Even given their many miscalculations, I still prefer the Mont Alto soundtrack over the Club Foot Orchestra, which quickly becomes annoying, and over Jay Ward's scratchy and hissy "vintage jazz score", which is not sensitively compiled. The Mont Alto score is full of engaging and memorable tunes. And I must give them their due: once they decide to play more up-beat and up-tempo music to match Keaton's rhythm as he "shadows the suspect", their music becomes a perfect match to the action, and really charming. Their `crime-investigation' music (while Buster plays pool) is a good fit to the picture, being both mock-serious AND very witty; but they start this particular music about a minute too late (it should begin just after Keaton enters the home and removes his coat). And their chase music (again, they start too late) is great stuff, really adding to the delight of the film. They end the movie with appropriately thoughtful music. The music from the chase to The End fits the picture so incredibly well, is so appealing and rememberable that it is now impossible for me to imagine the movie without this music.
So, 10 stars out of 5 for "Sherlock Jr." as a masterwork of cinema, 4 out of 5 for "Three Ages"; 4 out of 5 for Kino's crisp and clear reproductions (minus half a star because they did nothing to clean up the scratches, and another minus 1/2 for the sound-sync problem), 4 stars for the music to "Three Ages" (both the music for the complete film, and the organ scores for the re-cut versions are good), and varying from 2 to 5 stars for the music to "Sherlock Jr."
If you've got the extra money, love Keaton, and you do not have a local vintage theatre that shows these films with excellent live accompaniment, then I do recommend buying this dvd.
I really did not need Three Ages on Blu-Ray, but it's nice to have.
Sherlock Jr., though, is fantastic. A very nice transfer, with a tiny bit of missing material added. Some good featurettes added as well. Nice music choices for the soundtrack as well. (THis is the one Alloy Orchestra score I like.)
It just looks GREAT! Kudos, Kino!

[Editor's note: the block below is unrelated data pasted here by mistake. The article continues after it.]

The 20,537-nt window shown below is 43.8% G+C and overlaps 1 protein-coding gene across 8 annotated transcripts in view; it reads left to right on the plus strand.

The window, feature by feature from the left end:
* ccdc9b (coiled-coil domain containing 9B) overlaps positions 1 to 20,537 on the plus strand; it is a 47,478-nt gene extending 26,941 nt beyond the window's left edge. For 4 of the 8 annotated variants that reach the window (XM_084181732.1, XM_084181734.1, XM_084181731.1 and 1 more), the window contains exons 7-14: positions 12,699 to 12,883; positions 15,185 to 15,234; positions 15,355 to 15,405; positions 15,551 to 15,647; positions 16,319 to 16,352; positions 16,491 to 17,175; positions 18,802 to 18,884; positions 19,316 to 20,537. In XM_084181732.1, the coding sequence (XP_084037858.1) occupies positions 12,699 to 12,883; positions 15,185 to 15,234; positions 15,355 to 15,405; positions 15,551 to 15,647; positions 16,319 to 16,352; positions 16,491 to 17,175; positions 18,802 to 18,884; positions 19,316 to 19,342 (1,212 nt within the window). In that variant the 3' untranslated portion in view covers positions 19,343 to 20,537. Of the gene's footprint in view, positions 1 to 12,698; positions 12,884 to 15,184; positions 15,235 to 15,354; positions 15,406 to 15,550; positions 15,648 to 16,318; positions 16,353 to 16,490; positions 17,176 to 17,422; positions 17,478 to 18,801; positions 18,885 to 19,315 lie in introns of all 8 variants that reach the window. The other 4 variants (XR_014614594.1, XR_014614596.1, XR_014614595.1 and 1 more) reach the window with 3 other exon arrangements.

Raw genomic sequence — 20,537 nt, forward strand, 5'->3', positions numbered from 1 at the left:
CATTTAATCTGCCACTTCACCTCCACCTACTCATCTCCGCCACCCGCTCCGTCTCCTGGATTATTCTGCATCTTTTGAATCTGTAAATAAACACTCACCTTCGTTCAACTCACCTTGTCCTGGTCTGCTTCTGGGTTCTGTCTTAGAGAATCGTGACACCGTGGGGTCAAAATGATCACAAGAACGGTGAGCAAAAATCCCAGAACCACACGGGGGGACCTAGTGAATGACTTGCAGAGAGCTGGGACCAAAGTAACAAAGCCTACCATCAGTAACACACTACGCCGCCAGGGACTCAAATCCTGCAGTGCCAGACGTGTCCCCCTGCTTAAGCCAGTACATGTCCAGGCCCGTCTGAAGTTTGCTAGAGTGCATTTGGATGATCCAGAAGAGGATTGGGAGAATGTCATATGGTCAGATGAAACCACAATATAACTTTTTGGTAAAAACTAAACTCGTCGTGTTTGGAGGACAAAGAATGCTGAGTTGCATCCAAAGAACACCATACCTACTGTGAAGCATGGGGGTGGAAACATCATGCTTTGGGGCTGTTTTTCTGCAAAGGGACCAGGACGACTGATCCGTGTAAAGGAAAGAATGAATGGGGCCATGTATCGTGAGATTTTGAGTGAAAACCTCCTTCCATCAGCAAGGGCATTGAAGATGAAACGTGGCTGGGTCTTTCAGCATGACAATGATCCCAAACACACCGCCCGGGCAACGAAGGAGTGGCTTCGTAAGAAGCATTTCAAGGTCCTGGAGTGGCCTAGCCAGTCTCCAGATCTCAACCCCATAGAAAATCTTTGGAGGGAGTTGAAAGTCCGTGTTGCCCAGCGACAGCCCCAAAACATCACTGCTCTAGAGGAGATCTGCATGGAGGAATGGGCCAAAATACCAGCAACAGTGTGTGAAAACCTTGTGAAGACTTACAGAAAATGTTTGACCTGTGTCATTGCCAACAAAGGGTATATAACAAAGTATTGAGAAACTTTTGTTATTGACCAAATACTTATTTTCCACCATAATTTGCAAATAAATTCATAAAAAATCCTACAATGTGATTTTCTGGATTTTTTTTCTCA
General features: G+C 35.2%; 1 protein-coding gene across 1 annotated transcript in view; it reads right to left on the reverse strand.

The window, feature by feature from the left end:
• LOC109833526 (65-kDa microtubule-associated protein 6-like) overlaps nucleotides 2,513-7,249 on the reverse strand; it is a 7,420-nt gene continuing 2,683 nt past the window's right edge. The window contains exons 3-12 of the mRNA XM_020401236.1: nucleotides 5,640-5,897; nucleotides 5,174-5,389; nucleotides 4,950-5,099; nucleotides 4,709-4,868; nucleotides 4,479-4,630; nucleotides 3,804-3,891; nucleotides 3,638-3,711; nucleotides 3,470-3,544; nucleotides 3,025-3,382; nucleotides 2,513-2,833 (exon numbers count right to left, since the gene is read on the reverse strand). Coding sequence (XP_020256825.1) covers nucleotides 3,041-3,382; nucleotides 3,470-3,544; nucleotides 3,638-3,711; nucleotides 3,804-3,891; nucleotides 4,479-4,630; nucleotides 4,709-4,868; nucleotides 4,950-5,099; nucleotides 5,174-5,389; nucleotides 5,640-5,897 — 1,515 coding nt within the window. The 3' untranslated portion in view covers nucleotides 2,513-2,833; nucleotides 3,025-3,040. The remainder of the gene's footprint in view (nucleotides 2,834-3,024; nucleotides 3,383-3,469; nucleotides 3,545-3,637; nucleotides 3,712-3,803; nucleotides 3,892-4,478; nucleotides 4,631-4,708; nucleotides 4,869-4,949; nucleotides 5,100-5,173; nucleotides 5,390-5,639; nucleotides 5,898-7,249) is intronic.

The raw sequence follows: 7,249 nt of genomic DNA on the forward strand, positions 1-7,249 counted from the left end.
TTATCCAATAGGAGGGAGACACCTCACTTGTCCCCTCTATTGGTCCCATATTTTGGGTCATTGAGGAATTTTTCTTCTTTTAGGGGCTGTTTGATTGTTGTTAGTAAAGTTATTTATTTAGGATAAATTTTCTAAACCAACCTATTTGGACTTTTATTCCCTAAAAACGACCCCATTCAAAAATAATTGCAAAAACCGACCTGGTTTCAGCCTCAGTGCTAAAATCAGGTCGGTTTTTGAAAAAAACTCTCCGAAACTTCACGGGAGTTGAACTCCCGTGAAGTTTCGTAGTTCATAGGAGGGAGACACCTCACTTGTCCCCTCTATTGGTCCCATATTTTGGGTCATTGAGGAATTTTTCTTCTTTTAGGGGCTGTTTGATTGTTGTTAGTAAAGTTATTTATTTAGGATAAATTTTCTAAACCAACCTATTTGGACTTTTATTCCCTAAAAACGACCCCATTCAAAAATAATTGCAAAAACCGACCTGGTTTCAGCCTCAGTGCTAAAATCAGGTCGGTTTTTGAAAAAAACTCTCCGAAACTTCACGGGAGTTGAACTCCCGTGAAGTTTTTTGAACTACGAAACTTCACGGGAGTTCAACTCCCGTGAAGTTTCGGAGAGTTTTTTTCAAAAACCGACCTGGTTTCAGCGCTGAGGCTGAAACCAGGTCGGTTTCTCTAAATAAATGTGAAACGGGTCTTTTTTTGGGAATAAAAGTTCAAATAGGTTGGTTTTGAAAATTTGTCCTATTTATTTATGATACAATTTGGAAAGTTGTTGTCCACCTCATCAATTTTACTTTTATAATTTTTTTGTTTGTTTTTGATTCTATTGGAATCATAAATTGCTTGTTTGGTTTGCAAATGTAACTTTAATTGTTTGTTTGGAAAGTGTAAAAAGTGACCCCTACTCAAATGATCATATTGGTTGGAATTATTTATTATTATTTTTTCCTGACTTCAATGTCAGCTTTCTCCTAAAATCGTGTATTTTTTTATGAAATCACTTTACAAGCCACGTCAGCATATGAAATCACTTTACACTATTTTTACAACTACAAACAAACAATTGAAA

Of course, SHERLOCK is really BK's first truly great silent feature, far outstripping his The Navigator of the same year. His first feature-length, Sherlock Jr. / Three Ages [Blu-ray] made just the year before, is available with SHERLOCK and I suggest you get that or one of the other double-bill DVDs.
BK (as I love to call him) stars as a theater projectionist who longs to be a detective - he carries around a guidebook for amateurs with him wherever he goes. When he is falsely accused of stealing a watch from the boardinghouse where he lives, thus losing his fiancée in the process, he falls asleep on the job and dreams of being Sherlock, Jr., world's greatest detective.
This is the BK film famous for having him walk right into the movie screen and into an ongoing film. It may also be the very first time in film history that has featured a film-within-a-dream-within-a-film ... BK was such a genius there really is no word for his genius!
There are several scenes I recommend to all and sundry:
1 - the billiard game with the exploding 13 ball
2 - the motorcycle ride (first time a camera was mounted on the moving object)
3 - Sherlock's trusty assistant Gilette in a special costume
4 - the busy street scenes
5 - the dash off a moving train only to be hit with the rush from the water tower (and yes, this is the famous scene in which BK broke his neck and actually just walks away from the camera)
6 - best of all, BK shows the beautiful emotions on his face that he almost always showed. I do not know why he was nicknamed the Great Stone Face; he had a Buddha's face, which is something very different! What he specialized in showing us was a fearless, determined character no matter what, a strong man, a true man.
Finally, I believe this is the first film in which BK does not regularly wear his trademark hat (a modified Stetson fedora which he hand-shaped). It made hilarious appearances regularly but he did not wear it as part of his costume here for the first time. In fact, he prominently hangs it on a peg at the beginning and basically ignores it for the rest of the movie. A lot of critics have said BK communicated certain messages to the audience via his hat, but here I can only surmise he's telling us he won't be doing his usual schtick.
You should get this in the combination of Our Hospitality/Sherlock, Jr. (see my review of the other film). No matter how you do it, though, DO IT! Do not let yourself pass on without having seen this!!